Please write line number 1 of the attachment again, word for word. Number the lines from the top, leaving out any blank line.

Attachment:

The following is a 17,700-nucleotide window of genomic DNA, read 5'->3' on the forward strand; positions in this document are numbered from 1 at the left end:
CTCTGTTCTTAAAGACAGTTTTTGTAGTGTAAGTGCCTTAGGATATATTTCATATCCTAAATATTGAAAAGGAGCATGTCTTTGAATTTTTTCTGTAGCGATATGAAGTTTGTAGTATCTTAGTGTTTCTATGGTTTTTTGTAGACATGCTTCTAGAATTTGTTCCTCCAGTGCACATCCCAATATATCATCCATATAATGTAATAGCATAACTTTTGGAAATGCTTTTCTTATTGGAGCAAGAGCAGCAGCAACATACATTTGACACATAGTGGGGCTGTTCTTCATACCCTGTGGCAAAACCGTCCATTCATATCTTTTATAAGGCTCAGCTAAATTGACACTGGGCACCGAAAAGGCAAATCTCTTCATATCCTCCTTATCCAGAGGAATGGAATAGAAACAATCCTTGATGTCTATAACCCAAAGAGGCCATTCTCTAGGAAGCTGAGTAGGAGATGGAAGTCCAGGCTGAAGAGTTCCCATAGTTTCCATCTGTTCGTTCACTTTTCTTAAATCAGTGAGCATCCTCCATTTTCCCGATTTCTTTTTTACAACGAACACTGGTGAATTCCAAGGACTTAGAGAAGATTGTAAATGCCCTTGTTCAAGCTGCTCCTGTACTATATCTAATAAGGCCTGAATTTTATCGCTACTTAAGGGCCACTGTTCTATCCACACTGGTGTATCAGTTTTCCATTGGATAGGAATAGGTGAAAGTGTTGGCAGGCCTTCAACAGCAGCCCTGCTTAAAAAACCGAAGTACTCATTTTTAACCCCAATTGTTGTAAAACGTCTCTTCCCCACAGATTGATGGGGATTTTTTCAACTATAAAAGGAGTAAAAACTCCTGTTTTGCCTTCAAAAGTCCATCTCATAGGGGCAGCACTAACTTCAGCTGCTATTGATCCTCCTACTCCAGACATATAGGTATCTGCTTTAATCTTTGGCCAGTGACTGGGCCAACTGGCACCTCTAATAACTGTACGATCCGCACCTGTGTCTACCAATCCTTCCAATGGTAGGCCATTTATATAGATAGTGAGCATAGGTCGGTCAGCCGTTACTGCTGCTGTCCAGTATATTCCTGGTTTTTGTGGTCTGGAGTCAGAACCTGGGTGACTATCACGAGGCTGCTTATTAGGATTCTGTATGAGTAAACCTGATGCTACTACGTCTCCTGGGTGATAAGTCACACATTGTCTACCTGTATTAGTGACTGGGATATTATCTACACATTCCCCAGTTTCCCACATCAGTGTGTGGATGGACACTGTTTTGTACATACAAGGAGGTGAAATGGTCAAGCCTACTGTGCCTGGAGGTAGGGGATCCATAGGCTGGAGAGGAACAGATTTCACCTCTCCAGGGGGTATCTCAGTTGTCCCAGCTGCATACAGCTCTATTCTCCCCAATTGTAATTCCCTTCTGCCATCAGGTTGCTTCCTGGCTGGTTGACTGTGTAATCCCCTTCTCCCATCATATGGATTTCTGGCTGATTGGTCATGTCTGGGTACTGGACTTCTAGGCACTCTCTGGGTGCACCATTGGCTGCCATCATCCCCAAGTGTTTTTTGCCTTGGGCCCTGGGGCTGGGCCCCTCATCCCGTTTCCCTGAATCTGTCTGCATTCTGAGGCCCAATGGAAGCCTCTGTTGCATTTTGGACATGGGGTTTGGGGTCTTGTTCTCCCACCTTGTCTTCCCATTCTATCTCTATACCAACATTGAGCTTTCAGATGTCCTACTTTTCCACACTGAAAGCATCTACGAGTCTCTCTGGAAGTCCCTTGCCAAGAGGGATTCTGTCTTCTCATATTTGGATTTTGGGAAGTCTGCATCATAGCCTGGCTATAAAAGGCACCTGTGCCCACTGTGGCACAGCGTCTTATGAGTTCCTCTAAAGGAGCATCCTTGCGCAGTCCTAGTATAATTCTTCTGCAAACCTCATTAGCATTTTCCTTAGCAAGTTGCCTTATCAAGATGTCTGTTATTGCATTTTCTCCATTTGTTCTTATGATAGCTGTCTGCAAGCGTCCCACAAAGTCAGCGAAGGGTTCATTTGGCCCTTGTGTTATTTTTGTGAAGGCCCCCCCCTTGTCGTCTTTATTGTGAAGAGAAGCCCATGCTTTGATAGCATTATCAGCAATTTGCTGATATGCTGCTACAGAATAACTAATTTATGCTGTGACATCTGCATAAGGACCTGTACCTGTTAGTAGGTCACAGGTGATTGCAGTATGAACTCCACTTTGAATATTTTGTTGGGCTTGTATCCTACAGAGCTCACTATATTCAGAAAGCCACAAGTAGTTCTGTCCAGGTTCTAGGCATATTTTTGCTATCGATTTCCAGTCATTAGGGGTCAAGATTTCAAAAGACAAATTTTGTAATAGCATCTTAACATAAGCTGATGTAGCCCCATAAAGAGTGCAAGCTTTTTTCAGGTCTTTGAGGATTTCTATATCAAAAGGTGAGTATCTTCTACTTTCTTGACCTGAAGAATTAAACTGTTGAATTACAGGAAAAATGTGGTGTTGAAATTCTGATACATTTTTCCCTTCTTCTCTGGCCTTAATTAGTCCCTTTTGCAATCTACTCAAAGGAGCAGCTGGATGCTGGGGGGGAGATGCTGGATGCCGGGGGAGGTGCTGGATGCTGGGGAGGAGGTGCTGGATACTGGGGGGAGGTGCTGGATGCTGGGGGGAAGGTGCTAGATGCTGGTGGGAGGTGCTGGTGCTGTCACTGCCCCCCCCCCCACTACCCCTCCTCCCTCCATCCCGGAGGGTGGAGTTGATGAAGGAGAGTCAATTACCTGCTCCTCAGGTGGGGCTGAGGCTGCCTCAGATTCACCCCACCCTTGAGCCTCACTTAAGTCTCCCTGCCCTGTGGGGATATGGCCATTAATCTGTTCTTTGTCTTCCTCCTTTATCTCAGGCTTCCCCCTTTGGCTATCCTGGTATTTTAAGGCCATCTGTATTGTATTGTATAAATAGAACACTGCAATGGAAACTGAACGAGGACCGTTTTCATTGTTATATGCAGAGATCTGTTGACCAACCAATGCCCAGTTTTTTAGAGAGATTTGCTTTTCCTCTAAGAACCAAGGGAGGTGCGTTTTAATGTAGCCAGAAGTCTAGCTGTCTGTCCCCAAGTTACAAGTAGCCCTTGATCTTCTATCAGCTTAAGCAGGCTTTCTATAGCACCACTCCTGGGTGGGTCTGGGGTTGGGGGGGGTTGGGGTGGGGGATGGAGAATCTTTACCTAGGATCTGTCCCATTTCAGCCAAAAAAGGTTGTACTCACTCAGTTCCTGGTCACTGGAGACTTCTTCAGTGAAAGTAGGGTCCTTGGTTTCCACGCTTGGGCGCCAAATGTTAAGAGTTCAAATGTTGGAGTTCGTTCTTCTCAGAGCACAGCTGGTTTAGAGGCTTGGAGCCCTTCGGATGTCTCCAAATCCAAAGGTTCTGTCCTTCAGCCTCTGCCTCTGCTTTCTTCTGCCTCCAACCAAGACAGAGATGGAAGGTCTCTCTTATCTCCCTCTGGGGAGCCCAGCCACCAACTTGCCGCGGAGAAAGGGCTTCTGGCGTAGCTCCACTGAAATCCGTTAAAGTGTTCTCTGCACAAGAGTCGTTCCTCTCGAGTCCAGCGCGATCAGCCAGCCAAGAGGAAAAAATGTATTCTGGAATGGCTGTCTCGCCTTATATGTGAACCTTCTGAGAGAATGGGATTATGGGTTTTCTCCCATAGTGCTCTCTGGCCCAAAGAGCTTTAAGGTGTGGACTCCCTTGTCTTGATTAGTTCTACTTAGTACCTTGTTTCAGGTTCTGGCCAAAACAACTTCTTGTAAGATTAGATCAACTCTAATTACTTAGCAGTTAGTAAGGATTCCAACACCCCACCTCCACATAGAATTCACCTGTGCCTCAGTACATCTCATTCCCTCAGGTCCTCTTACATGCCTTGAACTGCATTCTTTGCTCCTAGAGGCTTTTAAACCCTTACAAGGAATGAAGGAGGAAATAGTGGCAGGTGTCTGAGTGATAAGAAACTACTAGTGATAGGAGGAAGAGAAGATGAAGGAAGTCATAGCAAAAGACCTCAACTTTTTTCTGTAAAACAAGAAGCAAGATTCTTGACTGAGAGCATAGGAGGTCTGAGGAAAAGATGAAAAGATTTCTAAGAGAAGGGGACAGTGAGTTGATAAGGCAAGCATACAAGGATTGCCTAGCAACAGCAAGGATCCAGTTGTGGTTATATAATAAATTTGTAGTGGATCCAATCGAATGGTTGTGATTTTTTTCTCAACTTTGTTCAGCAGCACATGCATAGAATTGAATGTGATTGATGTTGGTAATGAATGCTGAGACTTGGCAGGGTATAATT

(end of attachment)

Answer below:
The following is a 17,700-nucleotide window of genomic DNA, read 5'->3' on the forward strand; positions in this document are numbered from 1 at the left end: